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The efficiency of educational production: A comparison of the Nordic countries with other OECD countries

Highlights

Efficiency of secondary education is investigated using data envelopment analysis.

The Nordic countries are benchmarked with other rich OECD countries.

Finland is fully efficient (or nearly so) in most models.

Savings potentials of Norway, Denmark, and Sweden are large in many models.

Using expected earnings as output quality proxy, all Nordic countries are efficient.

Abstract

Focusing
in particular on upper secondary education, this paper examines whether
the relatively high level of expenditure on education in the Nordic
countries is matched by high output from the educational sector, both in
terms of student enrolment and indicators of output quality in the form
of graduation/completion rates and expected earnings after completed
education. We use data envelopment analysis (DEA) to compare (benchmark)
the Nordic countries with a relevant group of rich OECD countries and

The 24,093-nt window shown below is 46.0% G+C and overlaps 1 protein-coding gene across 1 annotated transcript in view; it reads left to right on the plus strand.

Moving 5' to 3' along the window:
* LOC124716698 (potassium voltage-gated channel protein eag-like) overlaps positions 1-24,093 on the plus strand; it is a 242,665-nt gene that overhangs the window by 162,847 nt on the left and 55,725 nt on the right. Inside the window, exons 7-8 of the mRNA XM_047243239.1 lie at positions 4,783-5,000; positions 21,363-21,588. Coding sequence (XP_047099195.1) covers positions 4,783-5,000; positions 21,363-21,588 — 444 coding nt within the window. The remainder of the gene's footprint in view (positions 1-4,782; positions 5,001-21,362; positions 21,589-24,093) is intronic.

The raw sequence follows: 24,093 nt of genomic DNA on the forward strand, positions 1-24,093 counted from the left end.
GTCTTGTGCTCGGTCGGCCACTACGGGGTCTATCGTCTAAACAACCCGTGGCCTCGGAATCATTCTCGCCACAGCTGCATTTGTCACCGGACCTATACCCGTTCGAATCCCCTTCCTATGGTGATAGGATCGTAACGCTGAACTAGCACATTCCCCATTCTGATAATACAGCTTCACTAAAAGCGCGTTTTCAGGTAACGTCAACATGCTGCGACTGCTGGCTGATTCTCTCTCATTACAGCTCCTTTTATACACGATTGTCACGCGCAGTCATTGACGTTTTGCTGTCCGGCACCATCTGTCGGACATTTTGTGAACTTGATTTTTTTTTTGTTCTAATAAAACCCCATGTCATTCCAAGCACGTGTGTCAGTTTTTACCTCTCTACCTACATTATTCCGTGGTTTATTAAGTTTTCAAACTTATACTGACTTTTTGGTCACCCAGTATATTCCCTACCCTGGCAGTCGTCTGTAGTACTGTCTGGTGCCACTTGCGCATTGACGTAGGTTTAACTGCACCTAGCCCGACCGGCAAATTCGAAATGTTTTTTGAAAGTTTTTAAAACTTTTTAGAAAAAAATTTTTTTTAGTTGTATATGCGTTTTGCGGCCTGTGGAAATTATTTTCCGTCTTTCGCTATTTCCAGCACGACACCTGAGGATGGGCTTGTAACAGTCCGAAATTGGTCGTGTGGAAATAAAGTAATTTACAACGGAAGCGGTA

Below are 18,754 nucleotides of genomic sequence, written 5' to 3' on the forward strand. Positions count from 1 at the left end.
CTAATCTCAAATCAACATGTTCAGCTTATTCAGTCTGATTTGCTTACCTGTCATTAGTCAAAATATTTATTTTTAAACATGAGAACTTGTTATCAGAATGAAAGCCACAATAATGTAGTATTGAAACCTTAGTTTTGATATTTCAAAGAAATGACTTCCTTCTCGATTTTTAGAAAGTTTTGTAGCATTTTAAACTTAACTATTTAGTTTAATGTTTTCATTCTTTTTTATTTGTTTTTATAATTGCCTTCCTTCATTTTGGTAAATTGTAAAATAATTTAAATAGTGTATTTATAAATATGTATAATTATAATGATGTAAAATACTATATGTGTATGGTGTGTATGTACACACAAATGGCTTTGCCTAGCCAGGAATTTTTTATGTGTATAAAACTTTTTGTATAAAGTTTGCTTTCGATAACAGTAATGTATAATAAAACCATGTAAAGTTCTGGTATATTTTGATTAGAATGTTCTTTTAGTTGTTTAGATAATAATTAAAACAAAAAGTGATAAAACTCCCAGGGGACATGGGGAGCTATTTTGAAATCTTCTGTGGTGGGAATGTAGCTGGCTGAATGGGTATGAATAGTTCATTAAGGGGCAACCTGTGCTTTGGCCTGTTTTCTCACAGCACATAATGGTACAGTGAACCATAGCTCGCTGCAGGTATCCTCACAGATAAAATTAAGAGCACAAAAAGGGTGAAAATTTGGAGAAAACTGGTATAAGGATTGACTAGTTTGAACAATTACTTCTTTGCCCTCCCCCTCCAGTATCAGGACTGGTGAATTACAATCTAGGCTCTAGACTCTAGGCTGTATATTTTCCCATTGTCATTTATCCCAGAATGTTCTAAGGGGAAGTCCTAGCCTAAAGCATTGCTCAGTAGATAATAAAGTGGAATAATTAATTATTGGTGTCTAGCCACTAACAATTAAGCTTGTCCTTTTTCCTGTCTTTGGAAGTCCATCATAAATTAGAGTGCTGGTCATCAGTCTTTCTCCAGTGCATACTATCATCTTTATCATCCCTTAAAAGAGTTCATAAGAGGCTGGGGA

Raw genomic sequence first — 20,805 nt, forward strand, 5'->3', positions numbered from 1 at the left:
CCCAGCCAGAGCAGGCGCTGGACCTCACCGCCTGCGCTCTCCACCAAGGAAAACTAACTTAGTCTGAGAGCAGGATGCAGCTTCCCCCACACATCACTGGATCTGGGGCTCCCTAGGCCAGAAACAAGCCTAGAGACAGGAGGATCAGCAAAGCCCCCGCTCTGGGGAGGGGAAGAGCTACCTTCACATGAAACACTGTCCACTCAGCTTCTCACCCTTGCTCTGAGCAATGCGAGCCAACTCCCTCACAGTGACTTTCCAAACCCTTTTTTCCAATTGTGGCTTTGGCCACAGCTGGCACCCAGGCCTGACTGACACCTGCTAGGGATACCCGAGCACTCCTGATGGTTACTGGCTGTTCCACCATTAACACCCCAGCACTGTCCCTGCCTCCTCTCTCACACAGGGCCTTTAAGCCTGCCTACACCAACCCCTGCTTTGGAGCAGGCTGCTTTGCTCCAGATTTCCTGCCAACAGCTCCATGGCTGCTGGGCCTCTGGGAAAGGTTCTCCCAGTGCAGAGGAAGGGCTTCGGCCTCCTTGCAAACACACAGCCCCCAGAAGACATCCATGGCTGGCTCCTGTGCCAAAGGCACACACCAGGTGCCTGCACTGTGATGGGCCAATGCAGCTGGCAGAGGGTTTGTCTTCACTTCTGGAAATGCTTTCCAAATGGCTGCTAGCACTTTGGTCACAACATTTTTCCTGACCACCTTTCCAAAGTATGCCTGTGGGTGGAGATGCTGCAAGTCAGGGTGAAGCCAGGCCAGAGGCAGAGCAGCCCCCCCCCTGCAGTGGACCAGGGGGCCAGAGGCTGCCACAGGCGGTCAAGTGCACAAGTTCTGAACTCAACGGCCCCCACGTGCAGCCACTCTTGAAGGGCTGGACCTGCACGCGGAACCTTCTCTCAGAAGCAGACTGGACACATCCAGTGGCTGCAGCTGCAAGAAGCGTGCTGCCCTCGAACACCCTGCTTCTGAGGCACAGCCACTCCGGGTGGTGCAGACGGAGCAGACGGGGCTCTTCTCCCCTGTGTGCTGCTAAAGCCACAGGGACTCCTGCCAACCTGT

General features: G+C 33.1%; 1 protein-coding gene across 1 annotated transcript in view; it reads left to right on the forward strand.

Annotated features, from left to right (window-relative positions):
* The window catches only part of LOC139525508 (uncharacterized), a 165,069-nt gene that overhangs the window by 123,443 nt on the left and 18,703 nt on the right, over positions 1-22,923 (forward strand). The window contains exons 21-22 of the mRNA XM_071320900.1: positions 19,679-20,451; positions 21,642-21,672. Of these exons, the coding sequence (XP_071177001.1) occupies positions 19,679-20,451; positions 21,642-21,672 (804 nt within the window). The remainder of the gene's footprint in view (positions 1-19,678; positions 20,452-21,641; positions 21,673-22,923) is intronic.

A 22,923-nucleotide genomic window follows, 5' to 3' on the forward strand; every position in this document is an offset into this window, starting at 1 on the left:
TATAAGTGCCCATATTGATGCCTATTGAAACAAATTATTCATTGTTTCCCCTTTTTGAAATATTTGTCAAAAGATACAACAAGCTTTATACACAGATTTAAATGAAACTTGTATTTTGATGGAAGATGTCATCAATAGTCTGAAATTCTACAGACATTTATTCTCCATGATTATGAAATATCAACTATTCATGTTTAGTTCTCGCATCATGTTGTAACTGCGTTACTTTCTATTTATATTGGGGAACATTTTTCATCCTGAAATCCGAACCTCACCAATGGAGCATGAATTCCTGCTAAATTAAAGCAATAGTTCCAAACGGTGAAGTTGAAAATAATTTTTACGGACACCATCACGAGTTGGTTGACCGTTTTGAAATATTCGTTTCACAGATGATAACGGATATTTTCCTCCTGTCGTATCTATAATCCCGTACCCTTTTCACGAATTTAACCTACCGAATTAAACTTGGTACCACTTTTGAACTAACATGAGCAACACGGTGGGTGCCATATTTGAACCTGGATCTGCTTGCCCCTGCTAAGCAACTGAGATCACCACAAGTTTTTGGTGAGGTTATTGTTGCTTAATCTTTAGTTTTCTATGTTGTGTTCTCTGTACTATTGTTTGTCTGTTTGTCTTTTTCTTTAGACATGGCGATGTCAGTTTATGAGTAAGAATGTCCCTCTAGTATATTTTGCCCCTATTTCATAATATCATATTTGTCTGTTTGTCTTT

calculate input efficiency scores for each country. We estimate a wide
range of specifications in order to analyse different aspects of
efficiency. In purely quantitative models (where inputs and outputs are
expenditure and number of students at different levels of the
educational system) and in models where graduation or completion rates
are included as indicators of output quality, Finland is the most
efficient Nordic country (often fully efficient), whereas Sweden and
especially Norway and Denmark are clearly inefficient. However, using
PISA test scores as indicators of student input quality in upper
secondary education reduces the inefficiencies of these three countries.
Also, when expected earnings after completed education are used as an
indicator of output quality, all Nordic countries are estimated to be
fully efficient (or nearly so).

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